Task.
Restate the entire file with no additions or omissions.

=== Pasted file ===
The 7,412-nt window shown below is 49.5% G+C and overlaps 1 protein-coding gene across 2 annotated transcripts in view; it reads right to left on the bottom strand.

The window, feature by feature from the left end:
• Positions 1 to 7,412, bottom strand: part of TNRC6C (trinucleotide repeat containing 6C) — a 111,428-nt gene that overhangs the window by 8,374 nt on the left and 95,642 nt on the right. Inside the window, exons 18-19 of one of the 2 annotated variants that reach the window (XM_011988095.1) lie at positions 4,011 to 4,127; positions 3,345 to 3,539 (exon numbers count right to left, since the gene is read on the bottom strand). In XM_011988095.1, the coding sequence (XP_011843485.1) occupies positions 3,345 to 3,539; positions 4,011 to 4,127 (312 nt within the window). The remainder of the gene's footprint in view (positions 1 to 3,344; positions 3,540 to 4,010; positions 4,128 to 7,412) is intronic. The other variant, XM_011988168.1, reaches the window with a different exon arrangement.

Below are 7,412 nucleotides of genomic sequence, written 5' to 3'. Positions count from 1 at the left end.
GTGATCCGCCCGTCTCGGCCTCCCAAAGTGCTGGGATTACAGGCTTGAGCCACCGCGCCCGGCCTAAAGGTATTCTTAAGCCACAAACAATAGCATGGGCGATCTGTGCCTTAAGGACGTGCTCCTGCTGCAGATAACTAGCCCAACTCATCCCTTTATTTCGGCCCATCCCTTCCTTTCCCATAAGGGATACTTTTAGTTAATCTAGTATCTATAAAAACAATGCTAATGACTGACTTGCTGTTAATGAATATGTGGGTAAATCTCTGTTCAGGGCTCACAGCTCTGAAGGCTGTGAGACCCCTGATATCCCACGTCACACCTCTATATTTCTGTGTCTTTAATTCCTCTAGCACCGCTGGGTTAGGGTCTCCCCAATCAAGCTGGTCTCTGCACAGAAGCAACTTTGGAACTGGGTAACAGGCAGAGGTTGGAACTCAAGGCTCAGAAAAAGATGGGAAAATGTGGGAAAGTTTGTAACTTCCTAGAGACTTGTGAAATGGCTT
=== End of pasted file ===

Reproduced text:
The 7,412-nt window shown below is 49.5% G+C and overlaps 1 protein-coding gene across 2 annotated transcripts in view; it reads right to left on the bottom strand.

The window, feature by feature from the left end:
• Positions 1 to 7,412, bottom strand: part of TNRC6C (trinucleotide repeat containing 6C) — a 111,428-nt gene that overhangs the window by 8,374 nt on the left and 95,642 nt on the right. Inside the window, exons 18-19 of one of the 2 annotated variants that reach the window (XM_011988095.1) lie at positions 4,011 to 4,127; positions 3,345 to 3,539 (exon numbers count right to left, since the gene is read on the bottom strand). In XM_011988095.1, the coding sequence (XP_011843485.1) occupies positions 3,345 to 3,539; positions 4,011 to 4,127 (312 nt within the window). The remainder of the gene's footprint in view (positions 1 to 3,344; positions 3,540 to 4,010; positions 4,128 to 7,412) is intronic. The other variant, XM_011988168.1, reaches the window with a different exon arrangement.

Below are 7,412 nucleotides of genomic sequence, written 5' to 3'. Positions count from 1 at the left end.
GTGATCCGCCCGTCTCGGCCTCCCAAAGTGCTGGGATTACAGGCTTGAGCCACCGCGCCCGGCCTAAAGGTATTCTTAAGCCACAAACAATAGCATGGGCGATCTGTGCCTTAAGGACGTGCTCCTGCTGCAGATAACTAGCCCAACTCATCCCTTTATTTCGGCCCATCCCTTCCTTTCCCATAAGGGATACTTTTAGTTAATCTAGTATCTATAAAAACAATGCTAATGACTGACTTGCTGTTAATGAATATGTGGGTAAATCTCTGTTCAGGGCTCACAGCTCTGAAGGCTGTGAGACCCCTGATATCCCACGTCACACCTCTATATTTCTGTGTCTTTAATTCCTCTAGCACCGCTGGGTTAGGGTCTCCCCAATCAAGCTGGTCTCTGCACAGAAGCAACTTTGGAACTGGGTAACAGGCAGAGGTTGGAACTCAAGGCTCAGAAAAAGATGGGAAAATGTGGGAAAGTTTGTAACTTCCTAGAGACTTGTGAAATGGCTT